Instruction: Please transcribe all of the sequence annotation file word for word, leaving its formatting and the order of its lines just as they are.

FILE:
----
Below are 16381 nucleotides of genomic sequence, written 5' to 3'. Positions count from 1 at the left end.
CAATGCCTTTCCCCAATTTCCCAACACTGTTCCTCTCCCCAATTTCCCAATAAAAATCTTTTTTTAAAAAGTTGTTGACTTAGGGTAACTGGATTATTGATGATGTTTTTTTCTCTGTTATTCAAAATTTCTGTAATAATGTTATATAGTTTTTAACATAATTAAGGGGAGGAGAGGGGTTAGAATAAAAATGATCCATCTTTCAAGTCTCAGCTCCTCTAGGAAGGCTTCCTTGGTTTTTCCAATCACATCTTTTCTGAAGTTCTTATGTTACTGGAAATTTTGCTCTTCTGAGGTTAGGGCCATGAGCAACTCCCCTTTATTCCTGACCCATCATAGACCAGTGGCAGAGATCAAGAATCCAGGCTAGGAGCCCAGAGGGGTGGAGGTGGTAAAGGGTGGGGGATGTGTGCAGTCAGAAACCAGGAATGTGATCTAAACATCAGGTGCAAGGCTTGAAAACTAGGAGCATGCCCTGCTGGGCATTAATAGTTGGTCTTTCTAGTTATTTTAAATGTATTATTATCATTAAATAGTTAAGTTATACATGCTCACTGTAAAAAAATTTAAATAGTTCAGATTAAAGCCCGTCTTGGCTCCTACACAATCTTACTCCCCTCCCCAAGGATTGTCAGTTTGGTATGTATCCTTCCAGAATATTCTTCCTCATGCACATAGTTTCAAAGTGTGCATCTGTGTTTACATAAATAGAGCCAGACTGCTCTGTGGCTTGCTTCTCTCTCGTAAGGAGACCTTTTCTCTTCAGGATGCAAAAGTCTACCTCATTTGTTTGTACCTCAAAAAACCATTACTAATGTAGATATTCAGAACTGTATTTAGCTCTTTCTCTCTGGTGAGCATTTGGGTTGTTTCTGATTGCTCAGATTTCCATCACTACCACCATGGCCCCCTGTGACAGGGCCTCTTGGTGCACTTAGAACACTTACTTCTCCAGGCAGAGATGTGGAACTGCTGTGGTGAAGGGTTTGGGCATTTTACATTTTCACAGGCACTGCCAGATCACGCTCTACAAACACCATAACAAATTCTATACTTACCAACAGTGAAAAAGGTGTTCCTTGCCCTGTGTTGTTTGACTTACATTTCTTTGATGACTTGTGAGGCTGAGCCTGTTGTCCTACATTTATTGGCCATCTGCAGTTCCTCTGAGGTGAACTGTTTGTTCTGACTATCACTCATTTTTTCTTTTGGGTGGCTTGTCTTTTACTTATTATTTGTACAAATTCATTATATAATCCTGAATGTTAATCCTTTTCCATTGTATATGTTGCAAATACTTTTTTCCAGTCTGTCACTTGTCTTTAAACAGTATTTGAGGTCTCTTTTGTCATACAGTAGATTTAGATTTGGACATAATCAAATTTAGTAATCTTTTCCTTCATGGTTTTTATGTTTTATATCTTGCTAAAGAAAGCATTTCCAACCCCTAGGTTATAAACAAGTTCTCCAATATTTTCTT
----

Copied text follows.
Below are 16381 nucleotides of genomic sequence, written 5' to 3'. Positions count from 1 at the left end.
CAATGCCTTTCCCCAATTTCCCAACACTGTTCCTCTCCCCAATTTCCCAATAAAAATCTTTTTTTAAAAAGTTGTTGACTTAGGGTAACTGGATTATTGATGATGTTTTTTTCTCTGTTATTCAAAATTTCTGTAATAATGTTATATAGTTTTTAACATAATTAAGGGGAGGAGAGGGGTTAGAATAAAAATGATCCATCTTTCAAGTCTCAGCTCCTCTAGGAAGGCTTCCTTGGTTTTTCCAATCACATCTTTTCTGAAGTTCTTATGTTACTGGAAATTTTGCTCTTCTGAGGTTAGGGCCATGAGCAACTCCCCTTTATTCCTGACCCATCATAGACCAGTGGCAGAGATCAAGAATCCAGGCTAGGAGCCCAGAGGGGTGGAGGTGGTAAAGGGTGGGGGATGTGTGCAGTCAGAAACCAGGAATGTGATCTAAACATCAGGTGCAAGGCTTGAAAACTAGGAGCATGCCCTGCTGGGCATTAATAGTTGGTCTTTCTAGTTATTTTAAATGTATTATTATCATTAAATAGTTAAGTTATACATGCTCACTGTAAAAAAATTTAAATAGTTCAGATTAAAGCCCGTCTTGGCTCCTACACAATCTTACTCCCCTCCCCAAGGATTGTCAGTTTGGTATGTATCCTTCCAGAATATTCTTCCTCATGCACATAGTTTCAAAGTGTGCATCTGTGTTTACATAAATAGAGCCAGACTGCTCTGTGGCTTGCTTCTCTCTCGTAAGGAGACCTTTTCTCTTCAGGATGCAAAAGTCTACCTCATTTGTTTGTACCTCAAAAAACCATTACTAATGTAGATATTCAGAACTGTATTTAGCTCTTTCTCTCTGGTGAGCATTTGGGTTGTTTCTGATTGCTCAGATTTCCATCACTACCACCATGGCCCCCTGTGACAGGGCCTCTTGGTGCACTTAGAACACTTACTTCTCCAGGCAGAGATGTGGAACTGCTGTGGTGAAGGGTTTGGGCATTTTACATTTTCACAGGCACTGCCAGATCACGCTCTACAAACACCATAACAAATTCTATACTTACCAACAGTGAAAAAGGTGTTCCTTGCCCTGTGTTGTTTGACTTACATTTCTTTGATGACTTGTGAGGCTGAGCCTGTTGTCCTACATTTATTGGCCATCTGCAGTTCCTCTGAGGTGAACTGTTTGTTCTGACTATCACTCATTTTTTCTTTTGGGTGGCTTGTCTTTTACTTATTATTTGTACAAATTCATTATATAATCCTGAATGTTAATCCTTTTCCATTGTATATGTTGCAAATACTTTTTTCCAGTCTGTCACTTGTCTTTAAACAGTATTTGAGGTCTCTTTTGTCATACAGTAGATTTAGATTTGGACATAATCAAATTTAGTAATCTTTTCCTTCATGGTTTTTATGTTTTATATCTTGCTAAAGAAAGCATTTCCAACCCCTAGGTTATAAACAAGTTCTCCAATATTTTCTT